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GI Propaganda Pamphlets
August 5, 2005 12:41 PM   Subscribe

Pamphlets for the G.I.s during WWII. There was a belief by many in the War Department that social discontent among enlisted personnel would foster problems at home after the war was over. A series of pamphlets was commissioned to help get their minds right. Titles included: What Is Propaganda?, How Far Should Government Control Radio?, Do You Want Your Wife to Work After the War?, and Our Russian Ally.
posted by caddis (10 comments total)

 
Do Women Have a Special Problem?

Only sexism.

This is totally funny and puke-worthy at the same time!
posted by agregoli at 1:07 PM on August 5, 2005


It was sending the women into the factories to work during the war that marked the beginning of Discontent and the Female Disorders. They began to feel independent, met drinking pals at work, and the huge cyle of divorce set in. Women back then did not say I have to have Space; I have to find myself; I need Alone time....now I see my wife two times a year and, since she had died her hair, I am not even sure it is my wife, exceptg that she tells me she needs money for more grad school.
posted by Postroad at 1:17 PM on August 5, 2005


Good find, caddis.

The [NAB] Code gives special suggestions regarding straight news programs. They are to be given accurately. They are not to be biased through the selection of items or colored by the personal opinions of anyone engaged in the broadcast.

How quaint.

On first glance (I haven't had time to read the accompanying analysis yet), some of the text wasn't as eye-roll worthy as I'd thought it might be. The stuff about women, "democratic propaganda" -- all of it interesting. And unfortunately, in some instances, as hot-button as ever.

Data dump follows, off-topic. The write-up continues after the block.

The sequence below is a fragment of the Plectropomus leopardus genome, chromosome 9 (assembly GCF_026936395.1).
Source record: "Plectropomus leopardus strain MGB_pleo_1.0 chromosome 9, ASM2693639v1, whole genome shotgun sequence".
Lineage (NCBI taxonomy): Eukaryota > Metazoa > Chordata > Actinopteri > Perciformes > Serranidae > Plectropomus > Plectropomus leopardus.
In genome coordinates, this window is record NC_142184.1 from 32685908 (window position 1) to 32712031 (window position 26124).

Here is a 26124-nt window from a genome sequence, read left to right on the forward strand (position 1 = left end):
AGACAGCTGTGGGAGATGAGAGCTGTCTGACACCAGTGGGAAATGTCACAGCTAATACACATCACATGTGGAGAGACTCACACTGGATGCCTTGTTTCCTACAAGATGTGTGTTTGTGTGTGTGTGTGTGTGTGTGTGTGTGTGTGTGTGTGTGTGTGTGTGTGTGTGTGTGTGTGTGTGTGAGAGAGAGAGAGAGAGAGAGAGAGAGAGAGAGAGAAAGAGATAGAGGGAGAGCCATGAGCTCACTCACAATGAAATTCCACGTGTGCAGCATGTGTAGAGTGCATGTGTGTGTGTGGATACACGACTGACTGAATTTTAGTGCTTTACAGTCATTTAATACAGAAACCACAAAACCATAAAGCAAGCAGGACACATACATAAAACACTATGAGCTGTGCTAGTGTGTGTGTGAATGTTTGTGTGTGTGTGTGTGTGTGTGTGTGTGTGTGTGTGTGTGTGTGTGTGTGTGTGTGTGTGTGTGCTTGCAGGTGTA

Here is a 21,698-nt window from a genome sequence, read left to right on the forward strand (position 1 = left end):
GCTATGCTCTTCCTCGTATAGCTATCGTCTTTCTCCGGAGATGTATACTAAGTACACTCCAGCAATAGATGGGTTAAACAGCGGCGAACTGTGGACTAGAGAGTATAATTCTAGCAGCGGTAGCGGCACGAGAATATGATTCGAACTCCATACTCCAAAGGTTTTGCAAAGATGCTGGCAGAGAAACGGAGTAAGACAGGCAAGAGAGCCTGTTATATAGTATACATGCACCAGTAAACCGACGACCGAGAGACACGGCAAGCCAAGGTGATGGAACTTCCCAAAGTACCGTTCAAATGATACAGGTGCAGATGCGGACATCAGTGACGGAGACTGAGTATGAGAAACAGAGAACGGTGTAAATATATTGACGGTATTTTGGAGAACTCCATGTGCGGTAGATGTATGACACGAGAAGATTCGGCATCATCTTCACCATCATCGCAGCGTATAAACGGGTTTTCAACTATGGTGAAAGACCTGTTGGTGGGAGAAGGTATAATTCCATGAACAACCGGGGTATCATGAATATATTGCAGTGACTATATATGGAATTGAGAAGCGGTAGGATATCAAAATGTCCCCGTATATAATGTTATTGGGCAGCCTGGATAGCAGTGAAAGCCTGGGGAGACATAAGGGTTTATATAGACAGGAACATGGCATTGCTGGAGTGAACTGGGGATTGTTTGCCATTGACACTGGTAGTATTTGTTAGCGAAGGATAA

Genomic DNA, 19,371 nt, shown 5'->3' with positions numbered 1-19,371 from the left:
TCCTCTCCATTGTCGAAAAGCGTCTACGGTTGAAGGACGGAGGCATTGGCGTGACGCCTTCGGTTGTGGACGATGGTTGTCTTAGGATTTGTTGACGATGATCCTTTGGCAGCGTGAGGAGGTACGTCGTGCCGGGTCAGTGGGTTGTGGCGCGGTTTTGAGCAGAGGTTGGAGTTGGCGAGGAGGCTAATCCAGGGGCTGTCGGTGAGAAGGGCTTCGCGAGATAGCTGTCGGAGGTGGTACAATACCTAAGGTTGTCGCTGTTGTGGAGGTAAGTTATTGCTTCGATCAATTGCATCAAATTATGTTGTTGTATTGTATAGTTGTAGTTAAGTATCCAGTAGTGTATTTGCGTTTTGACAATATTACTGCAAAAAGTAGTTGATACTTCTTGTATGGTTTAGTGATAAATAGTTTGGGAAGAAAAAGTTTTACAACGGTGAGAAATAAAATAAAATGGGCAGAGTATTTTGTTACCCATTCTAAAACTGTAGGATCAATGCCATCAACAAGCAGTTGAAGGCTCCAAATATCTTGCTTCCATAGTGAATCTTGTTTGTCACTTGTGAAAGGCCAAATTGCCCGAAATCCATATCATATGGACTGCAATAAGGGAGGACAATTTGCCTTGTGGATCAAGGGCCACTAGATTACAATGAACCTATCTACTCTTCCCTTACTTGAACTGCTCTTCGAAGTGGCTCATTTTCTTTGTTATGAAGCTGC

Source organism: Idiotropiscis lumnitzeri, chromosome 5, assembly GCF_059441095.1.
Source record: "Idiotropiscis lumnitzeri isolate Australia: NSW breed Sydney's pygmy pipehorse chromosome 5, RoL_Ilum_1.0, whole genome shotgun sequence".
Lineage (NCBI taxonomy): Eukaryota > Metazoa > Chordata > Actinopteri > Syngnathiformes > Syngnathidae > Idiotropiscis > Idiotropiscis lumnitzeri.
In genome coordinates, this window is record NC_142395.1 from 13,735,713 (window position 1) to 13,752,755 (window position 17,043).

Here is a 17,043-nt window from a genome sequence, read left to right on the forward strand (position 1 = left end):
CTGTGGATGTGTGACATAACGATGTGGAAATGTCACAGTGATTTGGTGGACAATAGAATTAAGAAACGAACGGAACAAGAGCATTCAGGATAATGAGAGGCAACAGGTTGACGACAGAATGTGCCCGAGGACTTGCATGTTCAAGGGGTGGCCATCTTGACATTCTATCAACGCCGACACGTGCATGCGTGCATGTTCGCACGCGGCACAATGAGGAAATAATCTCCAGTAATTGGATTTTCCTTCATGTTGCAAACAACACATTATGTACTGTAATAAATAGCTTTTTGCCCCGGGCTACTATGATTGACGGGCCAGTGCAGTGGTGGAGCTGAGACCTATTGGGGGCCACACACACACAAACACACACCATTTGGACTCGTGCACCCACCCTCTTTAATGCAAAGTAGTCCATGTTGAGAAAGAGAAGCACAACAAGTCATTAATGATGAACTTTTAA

I wonder if the typos are reprinted from the original pamphlets, or just careless lack of proofreading.
posted by NorthernLite at 1:26 PM on August 5, 2005


Great post, caddis, there's some fascinating stuff here!
posted by filmgoerjuan at 1:29 PM on August 5, 2005


Considering the age and the audience, some of these (especially "our Soviet Ally", "The Balkans" and "What shall be done about Japan/Italy/Germany"), are practically as good as a college-level course. The Canada one is cute too. Heck, the vast majority of people today could learn a thing or two from some of these.

Fantastic post.
posted by loquax at 1:32 PM on August 5, 2005


Women back then did not say I have to have Space; I have to find myself; I need Alone time....

Yeah, it's really sad that women weren't often allowed to put their own needs first (the way men have always been allowed to do) back then.
posted by agregoli at 1:53 PM on August 5, 2005


The best of the web indeed. Thanks caddis.
posted by Uncle Ira at 2:13 PM on August 5, 2005


Do You Want Your Wife to Work After the War?
Subtitled: you do if you want to eat & have a home.

Amazing how some things have changed for the better, and others for worse.
posted by Smedleyman at 2:23 PM on August 5, 2005



It was sending the women into the factories to work during the war that marked the beginning of Discontent and the Female Disorders.

dude, that is so untrue. women have been having some issues with being treated as lesser humans for a lot longer than that.

Circa 1900-1920, the New Woman was all about getting some freaking space.
posted by RedEmma at 2:26 PM on August 5, 2005


Agregoli - by your contempt for these people, it seems you are under the impression that your own attitudes to gender interaction are "divinely ordained and perfect". This is a common error, to believe we live at the end of history, and has been believed as long as the concept of history has existed. In truth, assuming you were raised in a "western" nation, your attitudes derive from the outcome of exactly that conflict, and the attitudes of the generation after yours, to gender as well as everything else, will be derived from the outcome of our conflicts.
posted by aeschenkarnos at 3:50 PM on August 5, 2005


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